Palestinian farmers from several villages north of the security barrier have been unable to tend their fields in the seam zone since the beginning of the year, after the civil administration suddenly changed its procedures and ordered them to apply for entry permits to cross the barrier.
The seam zone is defined as an area of land in the West Bank but on the "Israeli" side of the security barrier.
In this case, the seam zone includes some 2,500 dunams (250 hectares) of Palestinian-owned farmland and parts of the Jewish settlement of Har Adar, which straddles the Green Line. There are no fences or guards to prevent Palestinians who enter the seam zone from reaching Israel proper.
For several years after the barrier was built in the area, farmers owning land in the seam zone were able to pass through a gate in the barrier as long as their names were included in a list kept by IDF guards at the gate.
The names were supplied by the Palestinian liaison office.
Abu Fares, head of the local council in Beit Surik, 12 km. northwest of Jerusalem, said on Tuesday that immediately after Operation Cast Lead, the Civil Administration of Judea and Samaria informed the local Palestinians that they would no longer have free access to the seam zone.
Instead, it ordered them to apply for entry permits from the civil administration, a long and tedious bureaucratic process. The farmers refused to do so.
Abu Fares explained that since there is no official land registration in the area, they would not be able to meet the demands of the civil administration to show proof that the land belongs to them. Among themselves, the Palestinian villagers know who inherited what land from their fathers or grandfathers.
The stalemate has been going on for eight months. The army will not let the Palestinians enter the seam zone and tend their land unless they obtain permits, and the farmers refuse to do so.
The problem has become acute because olive harvesting season has begun and the villagers must harvest their crops in the next few weeks or lose them altogether.
A few months ago, the farmers turned to the Association for Civil Rights in Israel. ACRI and another human rights organization, Moked for the Defense of the Individual, have argued ever since the permit regime, as it is called, was introduced into seam zones in the northern West Bank that the arrangement is illegal.
In fact, the organizations petitioned the High Court of Justice as early as 2003 to declare that the permit regime was illegal and order the army to cancel it. More than six years later, the High Court has still not ruled on the petitions.
In a letter to former OC Central Command Maj.-Gen. Gadi Shamni, ACRI attorney Limor Yehuda wrote that "international law which applies to occupied territory forbids the military commander to act in a discriminatory manner.
"International humanitarian law says the same thing. Furthermore, the military commander is obliged to safeguard the traditions of the civilian population, not to cause injury to private property, and to respect and protect the human rights of the protected inhabitants."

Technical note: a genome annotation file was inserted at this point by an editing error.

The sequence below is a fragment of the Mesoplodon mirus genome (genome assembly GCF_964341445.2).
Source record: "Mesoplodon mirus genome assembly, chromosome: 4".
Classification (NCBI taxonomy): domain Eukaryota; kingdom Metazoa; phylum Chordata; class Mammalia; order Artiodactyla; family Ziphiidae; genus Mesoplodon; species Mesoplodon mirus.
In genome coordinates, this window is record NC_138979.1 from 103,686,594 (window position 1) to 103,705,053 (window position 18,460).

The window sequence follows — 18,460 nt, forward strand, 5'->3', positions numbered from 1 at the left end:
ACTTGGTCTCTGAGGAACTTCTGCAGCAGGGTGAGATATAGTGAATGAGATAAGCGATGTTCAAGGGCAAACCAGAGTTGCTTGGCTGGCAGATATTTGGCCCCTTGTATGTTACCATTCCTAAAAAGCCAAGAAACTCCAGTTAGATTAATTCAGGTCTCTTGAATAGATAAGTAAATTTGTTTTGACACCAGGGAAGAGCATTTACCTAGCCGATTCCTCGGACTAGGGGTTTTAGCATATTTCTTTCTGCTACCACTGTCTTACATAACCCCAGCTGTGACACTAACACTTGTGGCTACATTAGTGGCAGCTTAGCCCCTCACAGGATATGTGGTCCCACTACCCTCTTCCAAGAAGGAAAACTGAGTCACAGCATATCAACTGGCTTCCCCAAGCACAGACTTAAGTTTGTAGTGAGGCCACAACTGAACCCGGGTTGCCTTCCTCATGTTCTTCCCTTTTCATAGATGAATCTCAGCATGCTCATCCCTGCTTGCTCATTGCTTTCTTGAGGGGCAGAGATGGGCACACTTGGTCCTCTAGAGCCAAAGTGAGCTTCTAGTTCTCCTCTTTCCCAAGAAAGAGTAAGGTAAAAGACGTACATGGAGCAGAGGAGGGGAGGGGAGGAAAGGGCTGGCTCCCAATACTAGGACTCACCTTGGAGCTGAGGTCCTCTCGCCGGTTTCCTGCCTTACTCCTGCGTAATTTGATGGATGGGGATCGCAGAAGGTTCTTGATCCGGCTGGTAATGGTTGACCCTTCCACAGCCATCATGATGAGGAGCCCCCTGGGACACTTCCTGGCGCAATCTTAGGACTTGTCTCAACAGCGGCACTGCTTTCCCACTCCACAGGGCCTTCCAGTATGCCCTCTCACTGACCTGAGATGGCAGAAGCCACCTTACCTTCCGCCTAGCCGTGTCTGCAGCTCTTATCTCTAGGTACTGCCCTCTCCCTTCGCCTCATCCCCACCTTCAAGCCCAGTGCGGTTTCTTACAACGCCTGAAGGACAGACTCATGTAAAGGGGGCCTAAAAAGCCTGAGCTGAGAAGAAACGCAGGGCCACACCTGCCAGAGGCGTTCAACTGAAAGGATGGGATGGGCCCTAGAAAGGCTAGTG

Yehuda also charged that the system is discriminatory because while no Palestinian is allowed into the seam zone without a permit, any Israeli may enter it without hindrance.
Yehuda also described in detail the arduous bureaucratic hurdles that a Palestinian must surmount to obtain a permit.
"Every Palestinian who wants to reach his land must submit a detailed request and attach documents explaining why he thinks the military commander should grant his request," she wrote.
"The regime and the regulations that have been established in that context impose a high burden of proof on the applicant, sometimes an impossible burden. For example, a farmer who wishes to continue cultivating the land he has been working until now, and which was trapped on the other side of the barrier, will have to provide documentary proof of his right to the land.
"This is no simple job given the lack of proper registration of land in the West Bank and in view of the various customs according to which the various Palestinian communities deal with this matter.
"The consequence of failure to meet the bureaucratic demands and the burden of proof required, which have nothing to do with security considerations, is denial of rights and the loss of livelihood."
Even if the farmer receives a permit, it will only be for a short time, at the end of which he will have to go through the entire procedure from the beginning, Yehuda added.
Simultaneously with the letter to Shamni, ACRI sent an appeal to the High Court to rule on the petition against the permit regime and pointed out that the olive harvest season was beginning and there was an urgent need to decide whether the regime was legal or not.
Meanwhile, Shamni, in a brief letter to Yehuda, said, "Our view of the issue differs from yours... At any rate, we must wait for the High Court to decide."
Until then, he added, the farmers will not be allowed to tend to their land without a permit.
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